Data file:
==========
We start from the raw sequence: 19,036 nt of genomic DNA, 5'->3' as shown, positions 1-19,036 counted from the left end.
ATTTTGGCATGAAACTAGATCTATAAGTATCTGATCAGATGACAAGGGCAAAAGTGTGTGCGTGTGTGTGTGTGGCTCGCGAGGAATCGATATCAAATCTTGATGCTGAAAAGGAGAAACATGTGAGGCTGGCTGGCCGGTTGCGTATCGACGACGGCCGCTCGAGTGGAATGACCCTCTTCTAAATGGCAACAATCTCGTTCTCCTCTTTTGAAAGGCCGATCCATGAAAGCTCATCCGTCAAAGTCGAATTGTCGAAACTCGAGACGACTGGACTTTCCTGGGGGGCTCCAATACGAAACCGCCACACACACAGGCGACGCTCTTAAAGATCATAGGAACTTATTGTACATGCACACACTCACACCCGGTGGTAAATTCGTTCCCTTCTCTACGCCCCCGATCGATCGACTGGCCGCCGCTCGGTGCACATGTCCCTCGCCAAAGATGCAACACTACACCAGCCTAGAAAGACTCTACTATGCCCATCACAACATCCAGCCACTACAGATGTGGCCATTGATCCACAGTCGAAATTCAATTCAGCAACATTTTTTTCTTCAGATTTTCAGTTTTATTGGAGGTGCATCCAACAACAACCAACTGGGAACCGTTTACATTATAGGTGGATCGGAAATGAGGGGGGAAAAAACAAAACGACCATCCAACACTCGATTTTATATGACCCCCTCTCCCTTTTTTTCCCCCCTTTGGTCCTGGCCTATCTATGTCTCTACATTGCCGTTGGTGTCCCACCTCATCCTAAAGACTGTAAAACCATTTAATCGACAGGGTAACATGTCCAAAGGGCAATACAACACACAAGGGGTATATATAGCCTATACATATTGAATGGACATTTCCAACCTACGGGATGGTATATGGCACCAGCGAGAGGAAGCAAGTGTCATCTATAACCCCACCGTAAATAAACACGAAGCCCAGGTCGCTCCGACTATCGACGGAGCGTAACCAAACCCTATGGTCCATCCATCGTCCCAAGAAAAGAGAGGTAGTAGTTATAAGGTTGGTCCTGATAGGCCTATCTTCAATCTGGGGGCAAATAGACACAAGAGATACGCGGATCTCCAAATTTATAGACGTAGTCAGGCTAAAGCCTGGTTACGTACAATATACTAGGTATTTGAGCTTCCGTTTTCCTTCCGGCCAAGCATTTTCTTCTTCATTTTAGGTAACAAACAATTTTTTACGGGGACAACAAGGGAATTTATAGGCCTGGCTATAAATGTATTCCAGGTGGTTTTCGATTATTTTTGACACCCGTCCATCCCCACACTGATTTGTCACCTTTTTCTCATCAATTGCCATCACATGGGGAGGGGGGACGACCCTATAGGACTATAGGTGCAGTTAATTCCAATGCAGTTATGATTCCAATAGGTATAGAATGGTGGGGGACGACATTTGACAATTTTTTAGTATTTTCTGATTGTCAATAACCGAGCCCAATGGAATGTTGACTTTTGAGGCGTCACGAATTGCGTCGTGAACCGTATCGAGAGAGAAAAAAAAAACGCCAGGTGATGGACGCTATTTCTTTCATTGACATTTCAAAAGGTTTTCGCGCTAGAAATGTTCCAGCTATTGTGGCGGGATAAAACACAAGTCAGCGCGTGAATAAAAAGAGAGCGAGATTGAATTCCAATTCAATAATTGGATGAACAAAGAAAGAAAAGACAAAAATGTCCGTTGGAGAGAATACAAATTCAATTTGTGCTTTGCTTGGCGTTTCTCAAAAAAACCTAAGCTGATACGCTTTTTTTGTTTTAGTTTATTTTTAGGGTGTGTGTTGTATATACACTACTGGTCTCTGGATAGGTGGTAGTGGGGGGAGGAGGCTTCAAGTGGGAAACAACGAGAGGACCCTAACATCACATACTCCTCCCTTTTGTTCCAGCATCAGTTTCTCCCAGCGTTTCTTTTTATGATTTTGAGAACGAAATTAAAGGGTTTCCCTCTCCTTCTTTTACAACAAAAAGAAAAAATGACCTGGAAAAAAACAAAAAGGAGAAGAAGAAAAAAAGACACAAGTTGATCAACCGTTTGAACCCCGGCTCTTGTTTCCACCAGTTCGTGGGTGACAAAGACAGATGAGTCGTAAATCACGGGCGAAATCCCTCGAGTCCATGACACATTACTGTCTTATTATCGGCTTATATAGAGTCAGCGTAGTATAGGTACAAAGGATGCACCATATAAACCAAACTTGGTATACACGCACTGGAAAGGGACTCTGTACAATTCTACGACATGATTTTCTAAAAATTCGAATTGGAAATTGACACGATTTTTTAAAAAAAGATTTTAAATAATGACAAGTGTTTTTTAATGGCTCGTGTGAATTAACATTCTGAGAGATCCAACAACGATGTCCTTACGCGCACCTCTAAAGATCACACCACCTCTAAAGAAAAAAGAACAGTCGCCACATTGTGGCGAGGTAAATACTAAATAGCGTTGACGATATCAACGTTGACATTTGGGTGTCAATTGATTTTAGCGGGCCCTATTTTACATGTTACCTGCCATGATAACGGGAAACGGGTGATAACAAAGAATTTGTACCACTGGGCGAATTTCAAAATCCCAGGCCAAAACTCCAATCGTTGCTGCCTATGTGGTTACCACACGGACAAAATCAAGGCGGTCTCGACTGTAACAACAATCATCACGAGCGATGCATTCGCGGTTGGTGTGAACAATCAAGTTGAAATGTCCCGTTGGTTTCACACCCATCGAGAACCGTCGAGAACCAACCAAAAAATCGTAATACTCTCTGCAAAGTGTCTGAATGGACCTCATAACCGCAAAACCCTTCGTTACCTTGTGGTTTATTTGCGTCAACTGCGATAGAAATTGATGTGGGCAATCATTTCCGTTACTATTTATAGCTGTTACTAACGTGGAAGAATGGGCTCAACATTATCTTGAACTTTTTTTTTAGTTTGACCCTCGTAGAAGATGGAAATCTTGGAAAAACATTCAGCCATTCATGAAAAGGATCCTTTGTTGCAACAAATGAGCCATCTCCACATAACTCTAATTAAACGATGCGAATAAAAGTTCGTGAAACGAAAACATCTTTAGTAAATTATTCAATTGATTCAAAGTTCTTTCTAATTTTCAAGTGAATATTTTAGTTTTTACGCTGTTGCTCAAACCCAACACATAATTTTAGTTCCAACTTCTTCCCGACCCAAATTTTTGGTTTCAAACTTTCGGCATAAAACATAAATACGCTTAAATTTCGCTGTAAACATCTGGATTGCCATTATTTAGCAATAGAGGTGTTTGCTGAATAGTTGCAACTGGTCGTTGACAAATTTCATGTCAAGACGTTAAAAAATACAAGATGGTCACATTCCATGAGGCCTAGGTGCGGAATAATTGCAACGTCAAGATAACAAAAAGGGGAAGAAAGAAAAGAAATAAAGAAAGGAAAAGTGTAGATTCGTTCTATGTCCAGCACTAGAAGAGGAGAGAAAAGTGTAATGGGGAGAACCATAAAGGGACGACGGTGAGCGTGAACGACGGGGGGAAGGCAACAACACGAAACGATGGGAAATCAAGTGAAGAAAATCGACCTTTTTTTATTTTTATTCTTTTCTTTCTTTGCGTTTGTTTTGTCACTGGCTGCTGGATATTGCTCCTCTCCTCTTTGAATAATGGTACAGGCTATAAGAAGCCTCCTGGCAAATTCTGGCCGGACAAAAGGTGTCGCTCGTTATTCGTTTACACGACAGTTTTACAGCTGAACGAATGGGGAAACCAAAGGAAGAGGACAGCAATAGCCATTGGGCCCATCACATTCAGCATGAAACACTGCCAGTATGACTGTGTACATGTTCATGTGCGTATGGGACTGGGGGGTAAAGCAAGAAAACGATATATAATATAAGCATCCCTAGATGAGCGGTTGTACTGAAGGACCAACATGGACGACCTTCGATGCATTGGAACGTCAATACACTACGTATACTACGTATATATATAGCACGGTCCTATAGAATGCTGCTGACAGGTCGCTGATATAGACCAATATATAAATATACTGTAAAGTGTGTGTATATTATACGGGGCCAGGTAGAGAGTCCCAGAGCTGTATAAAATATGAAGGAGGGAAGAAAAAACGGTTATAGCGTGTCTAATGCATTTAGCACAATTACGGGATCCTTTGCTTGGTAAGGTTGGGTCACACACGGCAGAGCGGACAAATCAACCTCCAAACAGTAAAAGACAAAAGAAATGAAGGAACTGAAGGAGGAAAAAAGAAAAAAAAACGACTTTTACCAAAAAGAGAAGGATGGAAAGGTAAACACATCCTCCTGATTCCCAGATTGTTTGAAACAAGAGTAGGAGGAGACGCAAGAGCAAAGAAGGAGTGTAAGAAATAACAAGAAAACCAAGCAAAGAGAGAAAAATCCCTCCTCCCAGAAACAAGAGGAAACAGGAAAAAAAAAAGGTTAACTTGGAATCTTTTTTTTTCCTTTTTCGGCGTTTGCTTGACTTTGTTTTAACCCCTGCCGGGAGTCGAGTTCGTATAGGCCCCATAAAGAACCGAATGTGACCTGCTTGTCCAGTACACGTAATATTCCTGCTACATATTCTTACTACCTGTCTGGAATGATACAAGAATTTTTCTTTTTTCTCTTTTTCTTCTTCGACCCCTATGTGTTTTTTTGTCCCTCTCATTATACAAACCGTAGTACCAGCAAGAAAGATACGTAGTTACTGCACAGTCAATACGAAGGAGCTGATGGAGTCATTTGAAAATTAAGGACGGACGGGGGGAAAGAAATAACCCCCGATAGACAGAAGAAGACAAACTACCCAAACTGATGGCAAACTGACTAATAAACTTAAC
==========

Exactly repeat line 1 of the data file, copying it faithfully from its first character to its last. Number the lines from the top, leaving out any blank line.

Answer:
We start from the raw sequence: 19,036 nt of genomic DNA, 5'->3' as shown, positions 1-19,036 counted from the left end.